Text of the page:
Consulting people

Consulting people

When should I consult people?

Project lifecycle

Project planners often use lifecycle models to understand the key stages of work. This can provide a useful conceptual framework but where policy is formed on the basis of the selected model, it is important to compare the real and assumed project characteristics.


There is a growing awareness of the need to engage with key stakeholders and an acknowledgement that "inadequate consultation leads to the law of unintended consequences" (Jones and Gammell). However, making this process effective rather than simply paying lip service to the idea requires consideration from the project's outset.


Understanding all the key stakeholders is vital for long term success. Have you found the silent majority or vocal minority? What about disadvantaged / marginalised groups?

"..people came and consulted us but nothing has changed". (Tsunami survivor, Sri Lanka 2006)


Source: Aspire Research and Development, Arup


Jones & Gammell, Evaluating public & stakeholder consultation
Aspire Research and Development, Arup

Make consultation early, open and real

Ownership and context

Consultation suggests an inherent power imbalance; consider the potential for addressing this. Who is best placed to make the key technical and non-technical decisions? Can the major stakeholders become participants or owners of the project? Consultation should enable the formation of solutions which are relevant to the local context; beware of imposing external solutions.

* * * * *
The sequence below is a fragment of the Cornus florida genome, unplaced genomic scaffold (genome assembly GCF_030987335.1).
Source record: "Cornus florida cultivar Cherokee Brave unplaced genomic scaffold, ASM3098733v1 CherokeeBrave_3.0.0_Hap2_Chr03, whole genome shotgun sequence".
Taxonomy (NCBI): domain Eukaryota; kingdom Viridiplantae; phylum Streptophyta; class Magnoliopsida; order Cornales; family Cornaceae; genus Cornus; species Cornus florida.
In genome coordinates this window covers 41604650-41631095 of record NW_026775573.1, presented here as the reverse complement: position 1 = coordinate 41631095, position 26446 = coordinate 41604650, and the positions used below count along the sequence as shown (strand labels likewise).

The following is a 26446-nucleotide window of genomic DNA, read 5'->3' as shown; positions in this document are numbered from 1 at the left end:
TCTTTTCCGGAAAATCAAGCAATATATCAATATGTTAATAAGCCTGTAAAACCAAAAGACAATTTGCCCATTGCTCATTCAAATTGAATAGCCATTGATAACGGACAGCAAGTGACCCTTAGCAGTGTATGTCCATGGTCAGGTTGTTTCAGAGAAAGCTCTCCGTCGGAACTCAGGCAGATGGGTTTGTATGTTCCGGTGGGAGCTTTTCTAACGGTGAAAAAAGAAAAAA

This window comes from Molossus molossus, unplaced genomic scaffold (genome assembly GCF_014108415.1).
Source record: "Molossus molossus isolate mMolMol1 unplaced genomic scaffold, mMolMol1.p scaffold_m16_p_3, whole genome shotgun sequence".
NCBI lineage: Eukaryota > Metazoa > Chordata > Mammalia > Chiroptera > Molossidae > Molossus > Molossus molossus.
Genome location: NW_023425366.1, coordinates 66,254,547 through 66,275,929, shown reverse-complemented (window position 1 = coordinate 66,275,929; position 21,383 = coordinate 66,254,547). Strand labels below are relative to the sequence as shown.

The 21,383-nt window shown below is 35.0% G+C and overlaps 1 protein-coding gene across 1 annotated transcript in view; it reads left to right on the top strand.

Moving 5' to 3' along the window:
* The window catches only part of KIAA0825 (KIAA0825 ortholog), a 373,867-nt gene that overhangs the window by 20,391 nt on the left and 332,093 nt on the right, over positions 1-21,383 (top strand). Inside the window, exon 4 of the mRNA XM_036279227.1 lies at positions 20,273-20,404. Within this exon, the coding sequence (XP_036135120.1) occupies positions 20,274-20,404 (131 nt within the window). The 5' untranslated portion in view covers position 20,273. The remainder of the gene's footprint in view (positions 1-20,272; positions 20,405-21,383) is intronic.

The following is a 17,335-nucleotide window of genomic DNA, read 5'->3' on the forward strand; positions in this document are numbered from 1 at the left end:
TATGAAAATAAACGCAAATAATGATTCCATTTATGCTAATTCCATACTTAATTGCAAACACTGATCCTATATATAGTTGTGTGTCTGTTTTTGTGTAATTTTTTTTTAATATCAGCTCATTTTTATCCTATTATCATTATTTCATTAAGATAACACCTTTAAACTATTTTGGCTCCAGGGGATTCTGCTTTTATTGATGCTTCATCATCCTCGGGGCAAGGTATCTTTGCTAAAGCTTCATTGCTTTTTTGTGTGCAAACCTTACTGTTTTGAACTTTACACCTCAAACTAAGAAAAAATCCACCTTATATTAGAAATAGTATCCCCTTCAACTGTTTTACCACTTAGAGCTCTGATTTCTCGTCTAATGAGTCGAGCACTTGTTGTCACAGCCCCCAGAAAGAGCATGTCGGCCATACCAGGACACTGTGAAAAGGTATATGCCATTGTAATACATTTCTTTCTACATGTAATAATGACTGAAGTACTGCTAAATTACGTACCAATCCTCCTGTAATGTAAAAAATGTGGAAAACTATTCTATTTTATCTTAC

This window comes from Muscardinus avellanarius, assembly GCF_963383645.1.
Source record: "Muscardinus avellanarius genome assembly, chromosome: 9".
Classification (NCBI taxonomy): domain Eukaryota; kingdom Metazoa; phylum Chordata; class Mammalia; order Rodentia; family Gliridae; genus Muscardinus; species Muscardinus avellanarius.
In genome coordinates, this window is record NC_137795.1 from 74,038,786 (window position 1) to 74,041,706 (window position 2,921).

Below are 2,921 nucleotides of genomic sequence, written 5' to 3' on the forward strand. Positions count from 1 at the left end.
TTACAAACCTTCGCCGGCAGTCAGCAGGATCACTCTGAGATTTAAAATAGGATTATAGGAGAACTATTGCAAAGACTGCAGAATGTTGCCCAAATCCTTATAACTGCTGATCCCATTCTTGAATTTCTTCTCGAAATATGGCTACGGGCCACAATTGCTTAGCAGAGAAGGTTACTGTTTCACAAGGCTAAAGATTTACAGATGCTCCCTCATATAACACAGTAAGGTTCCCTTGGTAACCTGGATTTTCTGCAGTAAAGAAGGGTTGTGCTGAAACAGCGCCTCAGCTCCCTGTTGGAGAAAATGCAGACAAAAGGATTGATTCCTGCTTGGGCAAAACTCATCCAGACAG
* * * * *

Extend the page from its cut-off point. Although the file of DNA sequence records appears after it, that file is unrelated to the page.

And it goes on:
Get started early

Consultation and participation can offer value at all phases of a project but the potential for change is greatest during the initial stages.

Be open

If there is little room for change, don't raise unrealistic expectations. Be honest about what is achievable; don't tell people they're being consulted if you don't intend to listen. Communicate and evaluate the decision making process. Are the key stakeholders satisfied and have you captured lessons for next time?


Stakeholder Engagement, International Finance Cooperation, Khwaja (2004) Is Increasing Community Participation Always A Good Thing?

Case Study: Solar power in Turkmenistan

Migration from Turkmenistan's Kara Kum desert jeopardised the future of the region's remote settlements. Villagers felt that electricity could encourage people to remain in the area but that a more cooperative community with a greater capacity to deliver change was needed.

With assistance from InsightShare, a British NGO, the community identified its own needs and developed a three year programme to address them. They produced a participatory video which was used to raise funds from donors to purchase solar panels. Families paid for their own panels with sheep which were pooled to create a community fund for future projects.

In addition to providing 450 people with electricity, the project demonstrated 'that communities have the power to improve their own situation, eroding mentalities of hopelessness and dependency'.